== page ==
Lithium batteries are difficult to test...
“Any safety device that you’ve bought to save your life in a ‘worst case scenario’ should be treated with the utmost respect,” explains Peter Forey, Managing Director of Surrey-based Sartech. “You understand what it does, when you need to use it – you trust it with your life. Yet some people will still ignore critical information about the battery life in their documentation. After all, you just pushed your EPIRB’s ‘test’ button, the light came on, so it’s working perfectly, right?”
The truth is batteries are manufactured from chemicals that break down over time. They will even degrade without being used and the rate of deterioration depends a lot on the ambient temperature. In most cases replacement is required after 5 years to ensure that there is enough capacity remaining to give the necessary operating time.
With regular alkaline batteries (see Fig. 1), it’s pretty easy to determine how healthy they are because they decay steadily with time, as illustrated when switching a torch on and getting a progressively dimmer light. Mobile phones batteries are more complicated, in-phone software monitors your usage and charging history to predict how much battery charge you have left, but it’s still just a best-guess.
However, with primary lithium batteries (the type of power source used in most EPIRBs) their decay is non linear (see Fig. 2). No ‘fuel gauge’ has ever been developed to accurately measure Lithium cells, and their chemical composition makes it very difficult to determine how much battery life is actually left. Even years after manufacture the terminal voltage may remain relatively high, but there is no way of determining where you are in the battery’s lifecycle or how much longer this voltage will remain stable enough to operate the device.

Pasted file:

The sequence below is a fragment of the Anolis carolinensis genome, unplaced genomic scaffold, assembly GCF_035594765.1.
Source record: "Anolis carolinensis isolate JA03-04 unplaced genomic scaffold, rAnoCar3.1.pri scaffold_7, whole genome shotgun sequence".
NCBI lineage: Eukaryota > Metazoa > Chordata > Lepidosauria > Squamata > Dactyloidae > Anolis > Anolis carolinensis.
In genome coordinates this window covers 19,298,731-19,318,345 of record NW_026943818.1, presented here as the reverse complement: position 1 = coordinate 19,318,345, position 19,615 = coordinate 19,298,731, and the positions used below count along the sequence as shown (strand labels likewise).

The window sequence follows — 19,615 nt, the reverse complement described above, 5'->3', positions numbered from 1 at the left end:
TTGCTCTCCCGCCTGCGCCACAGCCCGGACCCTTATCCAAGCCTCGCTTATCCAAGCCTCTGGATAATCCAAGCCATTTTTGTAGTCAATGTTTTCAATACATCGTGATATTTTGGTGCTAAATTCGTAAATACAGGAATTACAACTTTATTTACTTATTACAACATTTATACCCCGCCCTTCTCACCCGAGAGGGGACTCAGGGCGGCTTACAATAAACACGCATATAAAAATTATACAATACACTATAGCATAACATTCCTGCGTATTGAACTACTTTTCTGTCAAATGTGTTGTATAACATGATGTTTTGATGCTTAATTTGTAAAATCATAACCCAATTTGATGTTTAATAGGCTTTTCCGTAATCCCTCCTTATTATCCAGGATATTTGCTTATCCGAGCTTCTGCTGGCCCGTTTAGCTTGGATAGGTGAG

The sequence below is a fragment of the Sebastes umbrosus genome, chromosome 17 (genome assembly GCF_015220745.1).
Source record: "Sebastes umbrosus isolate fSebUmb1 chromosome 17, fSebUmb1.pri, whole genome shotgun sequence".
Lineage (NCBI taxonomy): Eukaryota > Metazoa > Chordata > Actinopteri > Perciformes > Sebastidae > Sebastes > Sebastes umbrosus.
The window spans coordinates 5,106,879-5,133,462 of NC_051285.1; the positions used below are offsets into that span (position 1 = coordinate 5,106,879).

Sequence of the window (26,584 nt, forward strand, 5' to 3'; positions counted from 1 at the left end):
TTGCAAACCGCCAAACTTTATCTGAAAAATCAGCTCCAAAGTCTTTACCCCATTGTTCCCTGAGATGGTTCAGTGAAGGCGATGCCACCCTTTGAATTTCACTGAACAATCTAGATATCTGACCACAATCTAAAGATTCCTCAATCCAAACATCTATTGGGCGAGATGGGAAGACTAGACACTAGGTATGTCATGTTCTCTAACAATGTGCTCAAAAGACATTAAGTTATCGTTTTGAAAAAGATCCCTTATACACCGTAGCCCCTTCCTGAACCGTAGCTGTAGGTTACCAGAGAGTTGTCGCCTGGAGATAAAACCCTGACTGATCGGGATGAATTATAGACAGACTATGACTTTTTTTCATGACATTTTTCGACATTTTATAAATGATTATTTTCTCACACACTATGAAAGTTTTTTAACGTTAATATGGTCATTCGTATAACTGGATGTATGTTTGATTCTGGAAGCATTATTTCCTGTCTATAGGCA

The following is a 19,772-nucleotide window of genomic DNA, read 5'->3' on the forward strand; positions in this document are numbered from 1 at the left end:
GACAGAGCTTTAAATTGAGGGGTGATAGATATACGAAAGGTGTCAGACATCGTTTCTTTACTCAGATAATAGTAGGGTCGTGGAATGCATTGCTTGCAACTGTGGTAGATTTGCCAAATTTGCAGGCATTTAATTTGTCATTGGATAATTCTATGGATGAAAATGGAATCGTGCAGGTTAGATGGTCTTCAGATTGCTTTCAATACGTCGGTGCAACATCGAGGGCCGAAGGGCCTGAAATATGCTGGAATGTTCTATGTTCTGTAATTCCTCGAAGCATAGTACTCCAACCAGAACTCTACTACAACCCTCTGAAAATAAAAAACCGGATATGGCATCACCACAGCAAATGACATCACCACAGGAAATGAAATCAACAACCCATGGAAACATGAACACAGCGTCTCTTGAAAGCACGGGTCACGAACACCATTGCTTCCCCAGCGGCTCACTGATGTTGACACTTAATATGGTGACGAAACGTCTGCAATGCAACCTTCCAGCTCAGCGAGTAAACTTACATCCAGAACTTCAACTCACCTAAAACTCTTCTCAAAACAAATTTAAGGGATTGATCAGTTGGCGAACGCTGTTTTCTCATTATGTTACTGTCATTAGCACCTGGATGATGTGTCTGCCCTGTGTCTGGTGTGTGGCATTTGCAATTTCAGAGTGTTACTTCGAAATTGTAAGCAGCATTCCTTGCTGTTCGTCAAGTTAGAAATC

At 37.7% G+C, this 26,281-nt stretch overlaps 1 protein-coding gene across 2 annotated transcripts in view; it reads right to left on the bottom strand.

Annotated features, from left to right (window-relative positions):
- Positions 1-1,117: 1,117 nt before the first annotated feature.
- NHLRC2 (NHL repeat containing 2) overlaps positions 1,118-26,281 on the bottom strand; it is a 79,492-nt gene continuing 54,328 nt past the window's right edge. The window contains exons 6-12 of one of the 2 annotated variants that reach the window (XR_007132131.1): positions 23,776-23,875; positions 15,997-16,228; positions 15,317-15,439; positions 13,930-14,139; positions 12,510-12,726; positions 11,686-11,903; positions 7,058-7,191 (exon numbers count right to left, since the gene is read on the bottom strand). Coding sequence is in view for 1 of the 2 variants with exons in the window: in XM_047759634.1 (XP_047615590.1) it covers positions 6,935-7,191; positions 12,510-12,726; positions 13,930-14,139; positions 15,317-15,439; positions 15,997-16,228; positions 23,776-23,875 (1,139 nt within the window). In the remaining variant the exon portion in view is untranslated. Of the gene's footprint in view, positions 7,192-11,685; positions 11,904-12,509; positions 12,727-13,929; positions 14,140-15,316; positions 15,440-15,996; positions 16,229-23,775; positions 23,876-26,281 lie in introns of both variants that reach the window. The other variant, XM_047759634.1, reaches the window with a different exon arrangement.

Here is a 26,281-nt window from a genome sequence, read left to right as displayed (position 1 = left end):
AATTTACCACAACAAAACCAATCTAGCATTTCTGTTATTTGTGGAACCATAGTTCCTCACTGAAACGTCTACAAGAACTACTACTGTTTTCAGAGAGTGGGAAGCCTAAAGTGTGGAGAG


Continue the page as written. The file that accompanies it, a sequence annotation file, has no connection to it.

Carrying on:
Paranoid pushing of the ‘test’ button will simply decrease battery life further. To ensure that your EPIRB will work perfectly when you need it most, it is best to operate the “test” function no more than once a month and to get the EPIRB serviced in accordance with the device’s guidelines. “But, just like your car, you don’t have to go back to the manufacturer and prepare yourself for a hefty bill,” explains Forey. “Sartech is a Registered Shore Based Maintainer and we are qualified to maintain all makes of SART and EPIRB.”
“It’s probably going to be OK to take a gamble on the best-before date on that tin of tuna that’s been knocking around in the galley for three years; but don’t apply the same mentality to the one thing on your boat that could ensure your safety when you need it most. If the worst happens and you do get into trouble at sea, we guarantee you will not be thinking about the money you saved by not servicing your EPIRB,” concludes Forey.